Key requirements for Skilled Worker visa
The key requirements for the Skilled Worker visa (note: the Skilled Worker visa replaced the previous Tier 2 General visa) are listed below:
- The employer organisation must hold a Skilled Worker sponsor licence from the UK Home Office.
The government website with the register of sponsor employers is here. In there you can check if an organization already holds a sponsor licence and in which visa category.
- The job must be NQF Level 3 or above. This is a much lower skill level than the previously required Level 6 for the Tier 2 visa. To illustrate this, the Level 3 jobs that qualify for the Skilled Worker visa include professions in building and construction industries, such as bricklayers, roofers, carpenters, plasterers, painters and many more. In the care sector not only senior carers, but from 15/02/2022 until 15/02/2023 also care workers, care assistants and home carers qualify for the Skilled Worker visa. We write about this here. In the restaurant/catering industry, jobs such as chef, operations manager, restaurant manager, are also skilled enough for the visa. The lower minimum skill level is certainly good news for the care homes, construction, hospitality and many other sectors, that struggle with staff shortages after Brexit. The information on which jobs qualify for Skilled Worker visa can be found in the Home Office document here: Immigration Rules Appendix Skilled Occupations – Immigration Rules – Guidance – GOV.UK (www.gov.uk).
- The salary paid to the migrant must meet the Home Office minimum for the job role. The minimum salary for the Skilled Worker visa is £25,600 (but it can be lower: £23,040 or £20,480 in some circumstances) OR the prescribed minimum for a particular job (Soc Code). It is crucial for sponsor employers to note that they must pay whichever of the two, visa minimum or Soc Code minimum, is higher (e.g. Skilled Worker visa minimum is £25,600 but Soc Code minimum for 2436 Construction project managers and related professionals is £28,700, so no less than £28,700 must be paid for Skilled Worker visa to be granted). Immigration Rules Appendix Skilled Worker – Immigration Rules – Guidance – GOV.UK (www.gov.uk). We write more about the different minimum salary options for Skilled Worker visa here and here.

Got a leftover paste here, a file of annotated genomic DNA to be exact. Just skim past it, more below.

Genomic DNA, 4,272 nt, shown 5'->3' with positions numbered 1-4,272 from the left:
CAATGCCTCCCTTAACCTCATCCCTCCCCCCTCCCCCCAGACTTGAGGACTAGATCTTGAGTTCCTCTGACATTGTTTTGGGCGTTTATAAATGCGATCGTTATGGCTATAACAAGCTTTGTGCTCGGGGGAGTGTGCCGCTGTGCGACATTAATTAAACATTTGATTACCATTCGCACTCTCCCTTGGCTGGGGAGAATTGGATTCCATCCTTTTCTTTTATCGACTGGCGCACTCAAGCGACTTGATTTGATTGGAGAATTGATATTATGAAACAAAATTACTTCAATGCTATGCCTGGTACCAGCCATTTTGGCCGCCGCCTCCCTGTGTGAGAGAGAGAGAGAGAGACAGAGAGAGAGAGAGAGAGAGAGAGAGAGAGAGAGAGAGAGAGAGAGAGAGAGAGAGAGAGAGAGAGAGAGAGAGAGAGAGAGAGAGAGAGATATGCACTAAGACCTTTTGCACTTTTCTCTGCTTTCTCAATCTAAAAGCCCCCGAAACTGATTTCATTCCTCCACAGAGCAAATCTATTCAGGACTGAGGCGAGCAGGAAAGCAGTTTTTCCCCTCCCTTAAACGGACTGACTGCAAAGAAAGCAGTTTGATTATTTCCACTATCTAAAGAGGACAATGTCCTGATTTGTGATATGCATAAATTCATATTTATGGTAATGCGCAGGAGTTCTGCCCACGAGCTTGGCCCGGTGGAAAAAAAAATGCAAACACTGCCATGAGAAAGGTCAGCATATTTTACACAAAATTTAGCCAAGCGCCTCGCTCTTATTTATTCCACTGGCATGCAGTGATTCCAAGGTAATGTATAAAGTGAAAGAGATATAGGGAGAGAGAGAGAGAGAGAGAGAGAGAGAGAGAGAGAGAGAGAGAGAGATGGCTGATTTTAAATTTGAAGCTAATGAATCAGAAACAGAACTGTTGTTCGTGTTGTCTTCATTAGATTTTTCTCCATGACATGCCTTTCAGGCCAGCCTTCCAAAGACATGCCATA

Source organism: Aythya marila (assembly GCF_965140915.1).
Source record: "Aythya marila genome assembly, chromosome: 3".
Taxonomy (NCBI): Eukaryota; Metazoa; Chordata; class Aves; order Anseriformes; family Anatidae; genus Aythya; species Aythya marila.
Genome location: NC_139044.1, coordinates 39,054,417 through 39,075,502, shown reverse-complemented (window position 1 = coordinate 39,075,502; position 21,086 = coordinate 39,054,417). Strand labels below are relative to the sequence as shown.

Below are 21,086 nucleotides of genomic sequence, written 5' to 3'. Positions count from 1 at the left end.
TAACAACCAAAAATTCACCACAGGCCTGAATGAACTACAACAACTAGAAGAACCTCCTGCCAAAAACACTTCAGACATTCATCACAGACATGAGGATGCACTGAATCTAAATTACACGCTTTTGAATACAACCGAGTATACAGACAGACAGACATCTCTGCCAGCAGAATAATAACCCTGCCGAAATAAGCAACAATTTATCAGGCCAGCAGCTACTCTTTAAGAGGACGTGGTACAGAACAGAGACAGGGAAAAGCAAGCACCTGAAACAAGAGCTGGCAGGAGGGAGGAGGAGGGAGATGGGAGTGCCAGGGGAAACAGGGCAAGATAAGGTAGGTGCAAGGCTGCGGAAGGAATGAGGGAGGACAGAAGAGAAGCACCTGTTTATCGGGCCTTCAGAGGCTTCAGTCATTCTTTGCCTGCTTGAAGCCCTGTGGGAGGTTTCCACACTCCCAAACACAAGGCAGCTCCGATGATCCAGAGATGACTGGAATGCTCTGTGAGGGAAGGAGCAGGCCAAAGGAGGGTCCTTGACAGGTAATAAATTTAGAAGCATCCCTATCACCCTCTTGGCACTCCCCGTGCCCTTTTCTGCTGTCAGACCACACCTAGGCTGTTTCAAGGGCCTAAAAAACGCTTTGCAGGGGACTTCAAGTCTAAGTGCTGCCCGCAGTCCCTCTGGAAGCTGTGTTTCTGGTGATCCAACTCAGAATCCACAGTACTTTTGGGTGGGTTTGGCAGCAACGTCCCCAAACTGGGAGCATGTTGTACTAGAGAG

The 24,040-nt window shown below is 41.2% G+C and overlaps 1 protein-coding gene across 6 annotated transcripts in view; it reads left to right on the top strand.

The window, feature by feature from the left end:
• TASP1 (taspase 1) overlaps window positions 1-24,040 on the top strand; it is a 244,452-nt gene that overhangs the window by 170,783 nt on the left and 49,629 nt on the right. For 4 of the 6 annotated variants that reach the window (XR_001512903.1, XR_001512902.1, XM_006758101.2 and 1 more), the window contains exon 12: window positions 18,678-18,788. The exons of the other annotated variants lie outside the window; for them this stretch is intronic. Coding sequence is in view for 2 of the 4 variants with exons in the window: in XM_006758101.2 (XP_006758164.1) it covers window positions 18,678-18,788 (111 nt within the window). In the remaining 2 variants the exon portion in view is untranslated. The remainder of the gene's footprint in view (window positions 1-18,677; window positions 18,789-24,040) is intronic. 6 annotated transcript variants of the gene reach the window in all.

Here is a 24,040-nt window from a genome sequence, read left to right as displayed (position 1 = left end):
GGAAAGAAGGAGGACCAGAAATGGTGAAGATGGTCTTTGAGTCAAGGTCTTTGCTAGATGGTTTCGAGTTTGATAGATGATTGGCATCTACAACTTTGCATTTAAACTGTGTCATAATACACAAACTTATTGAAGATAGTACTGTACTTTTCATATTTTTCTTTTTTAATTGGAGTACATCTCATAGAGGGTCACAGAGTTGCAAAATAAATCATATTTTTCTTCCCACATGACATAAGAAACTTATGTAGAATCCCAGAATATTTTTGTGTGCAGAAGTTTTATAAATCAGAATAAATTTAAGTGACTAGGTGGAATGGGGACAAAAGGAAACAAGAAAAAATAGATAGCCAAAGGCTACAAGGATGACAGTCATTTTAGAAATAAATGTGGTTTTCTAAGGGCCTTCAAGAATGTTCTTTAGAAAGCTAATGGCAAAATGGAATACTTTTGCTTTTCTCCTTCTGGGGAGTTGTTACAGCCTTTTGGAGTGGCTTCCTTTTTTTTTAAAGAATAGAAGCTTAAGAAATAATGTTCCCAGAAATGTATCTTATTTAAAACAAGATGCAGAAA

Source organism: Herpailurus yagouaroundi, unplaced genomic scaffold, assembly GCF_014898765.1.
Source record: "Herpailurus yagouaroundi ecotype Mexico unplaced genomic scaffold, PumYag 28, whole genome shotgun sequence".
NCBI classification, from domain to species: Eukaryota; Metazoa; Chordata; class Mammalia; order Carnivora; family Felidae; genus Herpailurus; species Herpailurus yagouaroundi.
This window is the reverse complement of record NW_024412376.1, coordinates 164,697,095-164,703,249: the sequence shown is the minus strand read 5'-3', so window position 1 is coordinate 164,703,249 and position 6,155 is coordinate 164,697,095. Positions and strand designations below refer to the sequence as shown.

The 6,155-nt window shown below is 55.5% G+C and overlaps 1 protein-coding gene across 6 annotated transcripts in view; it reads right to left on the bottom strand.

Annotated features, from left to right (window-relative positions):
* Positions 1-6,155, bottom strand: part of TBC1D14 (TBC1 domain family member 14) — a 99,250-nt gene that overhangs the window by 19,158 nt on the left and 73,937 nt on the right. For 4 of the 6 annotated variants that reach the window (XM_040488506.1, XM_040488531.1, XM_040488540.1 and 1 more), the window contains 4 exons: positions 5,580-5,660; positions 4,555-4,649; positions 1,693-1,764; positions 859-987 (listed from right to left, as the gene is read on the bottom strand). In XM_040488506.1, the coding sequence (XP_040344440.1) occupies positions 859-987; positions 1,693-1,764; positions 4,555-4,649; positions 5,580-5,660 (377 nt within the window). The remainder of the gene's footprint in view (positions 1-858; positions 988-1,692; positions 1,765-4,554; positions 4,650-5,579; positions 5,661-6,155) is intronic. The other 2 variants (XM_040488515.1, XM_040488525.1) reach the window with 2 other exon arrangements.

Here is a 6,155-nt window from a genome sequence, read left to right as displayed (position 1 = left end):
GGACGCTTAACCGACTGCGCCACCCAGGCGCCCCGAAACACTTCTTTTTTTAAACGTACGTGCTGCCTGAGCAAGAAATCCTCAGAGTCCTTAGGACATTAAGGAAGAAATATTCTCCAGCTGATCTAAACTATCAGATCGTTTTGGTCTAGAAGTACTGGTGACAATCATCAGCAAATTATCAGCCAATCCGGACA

- The sponsor employer must issue a Certificate of Sponsorship (COS). The COS is an electronic work permit setting out the terms of employment (job title, job description, salary, Soc Code, normal weekly working hours, place of work) and personal details of the migrant (name and surname, date of birth, passport details, home address). Certificate of sponsorship
- The migrant meets the minimum maintenance level required (it is common for sponsor employer to certify maintenance on the COS).
- The migrant meets the English language requirement of CEFR Level B1 in reading, writing, speaking and listening. The English language is a mandatory requirement for Skilled Worker visa application. It can be met by passing a Home Office approved English language test at CEFR B1 (must be in four components: speaking, listening, reading and writing) OR applicant can provide evidence that they are from a majority English speaking country (list of those countries is in Home Office guidance) or the applicant has a university degree taught in English. The Home Office gives some information on the English language requirement here.
- The migrant has TB test certificate from the Home Office approved clinic (if TB testing is required for a particular country where the migrant resides).Tuberculosis tests for visa applicants: Countries where you need a TB test to enter the UK – GOV.UK (www.gov.uk)
- The migrant obtains criminal record certificates (required for certain Soc Codes, e.g. nurses, doctors, teachers).
- None of the general grounds for refusal apply (i.e. no relevant criminal record, involvement in terrorism, etc.). Immigration Rules part 9: grounds for refusal – Immigration Rules – Guidance – GOV.UK (www.gov.uk)
Work start date in the UK after Skilled Worker visa received
Skilled Worker – work start date within 28 days
Sponsor must normally stop sponsoring the worker and inform Home Office via your SMS account if the start date is delayed by more than 28 days after whichever is the latest of:
• the start date recorded on the worker’s CoS (including any amendment to that date you have amended via SMS while the worker was awaiting a decision on their application)
• the date the worker’s entry clearance (visa) becomes valid
• the date the worker is granted permission to enter or permission to stay
The only exception to the 28 days deadline for entry, which is stipulated in the Home Office guidance, is where the worker is required to work out a contractual notice period with their previous employer. Please remember that where the worker is in the UK, their conditions of stay must allow them to do this. If, as a result of working out a contractual notice period, the start date will be delayed by more than 28 days (as defined in the previous paragraph), you must notify us via your SMS account.
However, please also bear in mind that if you know the worker will need to work out a contractual notice period, you should, as far as possible, factor this in when you enter the start date on the CoS (but remember that the worker cannot apply for permission more than 3 months before the start date on the CoS)
Path to ILR and British citizenship
Under the current immigration rules there is no maximum duration that a migrant can remain in the UK on the Skilled Worker visa.
Migrants applying for permission to work as a Sportsperson or a Minister of Religion cannot apply for Skilled Worker visa. Instead they have to apply for a Sportsperson visa or Minister of Religion visa respectively. Sportsperson visa and Minister of Religion visa may also lead to Settlement/ILR and British citizenship.